Vendor Non Solicitation Agreement
Vendor non solicitation agreement forbids a former employee from soliciting a former employer's vendors for another business or new employer.3 min read
2. Difference Between a Nonsolicitation Agreement and a Noncompete Agreement
3. What to Watch Out for in a Nonsolicitation Agreement
4. How to Enforce Nonsolicitation Clauses
5. Types of Nonsolicitation Clauses
6. Limitations Which Nonsolicitation Agreements Can Impose
7. Types of Restrictive Covenants
Vendor non solicitation agreement forbids a former employee from soliciting his/her former employer's vendors for another business or new employer for a specific period in a given geographic area.
Nonsolicitation Agreements in Business Contracts
A nonsolicitation agreement is a contract or part of a more comprehensive document that forbids a former employee from soliciting the employees or clients of a company after departing the firm. The terms can be prepared as a standalone document or a clause within another contract such as an employment contract. Employers enter into nonsolicitation agreements with their employees to prevent departing employees from stealing essential business relations.
Difference Between a Nonsolicitation Agreement and a Noncompete Agreement
A noncompete agreement restricts an employer from working with a direct competitor or forming a business that will compete with the employer for a specific period after leaving the company within a defined geographic area. To solicit means to take deliberate action towards gaining a company or individual's business. Your employer can present you with a nonsolicitation agreement at the following periods:
- Before giving you employment.
- On the first or second day on the job.
- While in its employment.
- As a criterion for getting a promotion, raise, stock award, or bonus.
- As part of a severance agreement when you are departing the company.
What to Watch Out for in a Nonsolicitation Agreement
Check for the wording "solicit or serve" in your nonsolicitation agreement. The document puts you at a greater disadvantage if it contains the wording “I promise not to solicit or serve any of the company's customers,” or “I promise not to solicit or provide services to.”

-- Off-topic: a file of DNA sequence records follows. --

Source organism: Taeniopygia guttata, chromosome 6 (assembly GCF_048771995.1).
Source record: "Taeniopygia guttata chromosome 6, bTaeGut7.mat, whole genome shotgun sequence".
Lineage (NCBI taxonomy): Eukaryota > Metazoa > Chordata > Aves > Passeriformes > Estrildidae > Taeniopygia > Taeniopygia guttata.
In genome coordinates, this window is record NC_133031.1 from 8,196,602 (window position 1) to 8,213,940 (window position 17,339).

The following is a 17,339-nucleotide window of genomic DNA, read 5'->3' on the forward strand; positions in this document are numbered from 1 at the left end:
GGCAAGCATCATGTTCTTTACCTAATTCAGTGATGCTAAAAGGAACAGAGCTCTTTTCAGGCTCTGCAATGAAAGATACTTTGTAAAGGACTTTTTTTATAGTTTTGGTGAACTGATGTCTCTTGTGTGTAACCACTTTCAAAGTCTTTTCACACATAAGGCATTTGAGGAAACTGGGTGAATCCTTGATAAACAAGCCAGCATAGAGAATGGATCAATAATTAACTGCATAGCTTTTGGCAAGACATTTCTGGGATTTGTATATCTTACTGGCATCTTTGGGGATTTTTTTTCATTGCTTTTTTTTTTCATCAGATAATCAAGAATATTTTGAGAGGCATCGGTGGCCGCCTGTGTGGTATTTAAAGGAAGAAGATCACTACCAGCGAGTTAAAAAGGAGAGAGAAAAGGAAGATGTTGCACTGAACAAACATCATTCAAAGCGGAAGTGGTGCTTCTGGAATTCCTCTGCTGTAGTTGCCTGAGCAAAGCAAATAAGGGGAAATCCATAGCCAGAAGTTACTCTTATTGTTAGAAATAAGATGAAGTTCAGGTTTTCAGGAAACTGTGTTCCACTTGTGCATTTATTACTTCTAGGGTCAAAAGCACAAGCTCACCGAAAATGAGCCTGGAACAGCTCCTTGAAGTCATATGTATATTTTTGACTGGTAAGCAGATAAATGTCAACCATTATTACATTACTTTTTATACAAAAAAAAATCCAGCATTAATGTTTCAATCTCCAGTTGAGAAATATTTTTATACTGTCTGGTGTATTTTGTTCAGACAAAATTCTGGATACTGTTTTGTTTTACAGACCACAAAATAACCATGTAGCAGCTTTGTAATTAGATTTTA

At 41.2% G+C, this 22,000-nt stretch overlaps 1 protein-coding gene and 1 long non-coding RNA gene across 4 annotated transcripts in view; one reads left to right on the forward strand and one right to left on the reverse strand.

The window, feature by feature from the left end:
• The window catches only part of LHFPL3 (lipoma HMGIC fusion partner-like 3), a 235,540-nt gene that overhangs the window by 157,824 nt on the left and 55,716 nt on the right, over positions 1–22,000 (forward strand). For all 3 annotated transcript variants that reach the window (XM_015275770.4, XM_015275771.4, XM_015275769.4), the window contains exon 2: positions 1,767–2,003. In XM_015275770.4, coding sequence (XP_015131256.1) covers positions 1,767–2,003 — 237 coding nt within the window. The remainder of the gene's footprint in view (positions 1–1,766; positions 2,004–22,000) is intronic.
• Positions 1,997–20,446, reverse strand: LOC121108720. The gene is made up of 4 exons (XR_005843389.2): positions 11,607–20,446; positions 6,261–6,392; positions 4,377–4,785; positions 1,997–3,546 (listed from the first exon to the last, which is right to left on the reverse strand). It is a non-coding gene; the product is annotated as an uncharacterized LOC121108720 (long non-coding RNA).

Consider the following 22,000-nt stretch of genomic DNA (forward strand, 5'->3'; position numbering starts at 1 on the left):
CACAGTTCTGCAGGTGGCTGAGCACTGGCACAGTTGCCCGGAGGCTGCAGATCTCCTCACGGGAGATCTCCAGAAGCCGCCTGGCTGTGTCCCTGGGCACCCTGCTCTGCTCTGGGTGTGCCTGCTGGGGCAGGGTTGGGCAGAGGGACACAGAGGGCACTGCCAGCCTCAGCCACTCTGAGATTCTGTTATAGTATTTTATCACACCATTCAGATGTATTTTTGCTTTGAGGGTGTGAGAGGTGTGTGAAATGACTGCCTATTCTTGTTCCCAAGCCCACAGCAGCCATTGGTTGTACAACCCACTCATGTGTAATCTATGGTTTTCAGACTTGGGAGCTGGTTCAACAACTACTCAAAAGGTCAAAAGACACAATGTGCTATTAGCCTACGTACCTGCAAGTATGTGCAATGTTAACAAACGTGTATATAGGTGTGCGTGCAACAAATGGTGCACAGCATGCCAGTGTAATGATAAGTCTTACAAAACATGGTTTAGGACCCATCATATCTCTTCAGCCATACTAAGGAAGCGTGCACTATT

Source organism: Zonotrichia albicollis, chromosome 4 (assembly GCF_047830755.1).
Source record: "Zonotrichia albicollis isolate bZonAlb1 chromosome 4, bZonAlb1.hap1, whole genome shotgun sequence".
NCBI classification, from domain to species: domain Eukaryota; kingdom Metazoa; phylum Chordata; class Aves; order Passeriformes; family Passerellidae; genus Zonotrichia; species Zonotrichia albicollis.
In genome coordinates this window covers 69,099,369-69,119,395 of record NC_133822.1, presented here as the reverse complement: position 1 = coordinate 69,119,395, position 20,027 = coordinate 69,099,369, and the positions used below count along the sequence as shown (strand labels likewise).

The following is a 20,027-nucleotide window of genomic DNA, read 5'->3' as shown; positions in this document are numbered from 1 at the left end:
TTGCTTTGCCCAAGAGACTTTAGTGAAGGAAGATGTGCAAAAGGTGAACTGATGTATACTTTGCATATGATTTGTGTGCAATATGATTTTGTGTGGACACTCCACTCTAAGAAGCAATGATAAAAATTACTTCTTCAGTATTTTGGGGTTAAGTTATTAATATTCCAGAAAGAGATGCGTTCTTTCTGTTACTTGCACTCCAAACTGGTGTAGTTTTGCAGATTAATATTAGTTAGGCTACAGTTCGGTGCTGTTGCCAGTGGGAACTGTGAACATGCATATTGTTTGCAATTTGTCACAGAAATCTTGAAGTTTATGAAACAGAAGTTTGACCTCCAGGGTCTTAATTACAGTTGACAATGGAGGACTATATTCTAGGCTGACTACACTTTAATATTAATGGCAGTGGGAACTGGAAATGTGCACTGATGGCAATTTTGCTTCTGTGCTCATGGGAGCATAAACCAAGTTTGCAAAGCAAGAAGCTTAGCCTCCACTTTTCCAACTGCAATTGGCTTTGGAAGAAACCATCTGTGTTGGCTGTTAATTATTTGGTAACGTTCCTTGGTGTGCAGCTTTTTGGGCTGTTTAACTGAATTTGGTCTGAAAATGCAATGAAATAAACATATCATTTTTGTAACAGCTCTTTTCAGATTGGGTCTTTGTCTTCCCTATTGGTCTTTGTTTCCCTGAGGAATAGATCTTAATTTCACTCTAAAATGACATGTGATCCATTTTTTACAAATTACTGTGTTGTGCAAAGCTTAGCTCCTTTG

The implication is that you will not be able to serve customers who willingly approached the new business where you now work. Many nonsolicitation agreements also forbid "direct or indirect" solicitation of customers, clients, employees, and vendors among others.
You should also understand the difference between "active" and "passive" solicitation. Furthermore, watch out for "liquidated damages." In some nonsolicitation agreements, the employer is allowed to seek refunds of specific rewards from the offending former employee. The offender could forfeit stock options or be forced to repay bonuses received during the last year of employment.
How to Enforce Nonsolicitation Clauses
Nonsolicitation clauses are enforceable if the case lacks common defenses to contract violations including:
- Forged signature.
- The agreement violates the law.
- The employer deceived you into signing the agreement.
- The employer made a promise at the time of signing the contract but did not deliver.
Types of Nonsolicitation Clauses
There are two main types of nonsolicitation clauses, including:
- Nonsolicitation clauses that prohibit you from hiring former colleagues, coworkers, or support staff at your old place of work.
- Clauses that restrict your ability to engage in business activities with the customers of your current or former employer.
Limitations Which Nonsolicitation Agreements Can Impose
Nonsolicitation agreements can restrict your rights to do business with partners, customers, vendors, suppliers, and other people or companies that have relationships with your former employer. If the document is written in a generally broad language, it can seriously impair your performance on your next job.
While most nonsolicitation agreements place restrictions on your actions after departing a company, they can also limit how you do your current job. There is also the duty of loyalty to your current employer, which is expected regardless of whether you signed any restrictive agreements with your employer.
Types of Restrictive Covenants
There are three types of restrictive covenants, namely:
- Nonsolicitation agreements
- Nondisclosure agreements
- Noncompete agreements
The three agreements above try to forbid an individual from doing something either while working for an employer or after leaving the employment of a company. These covenants must have reasonable limits regarding time, types of work, and geographical area for them to be enforceable.
Employers use nonsolicitation agreements to hold onto valuable employees. Most companies spend vast amounts of money on training their employees. To ensure they get value for their investments, employers try everything to stop employees from moving to competitor companies or prevent former employees from poaching their staff to work for competitors.
Employers also use nonsolicitation agreements to limit the ability of former employees to draw their customers and vendors away to another business, hurting the company's bottom line.
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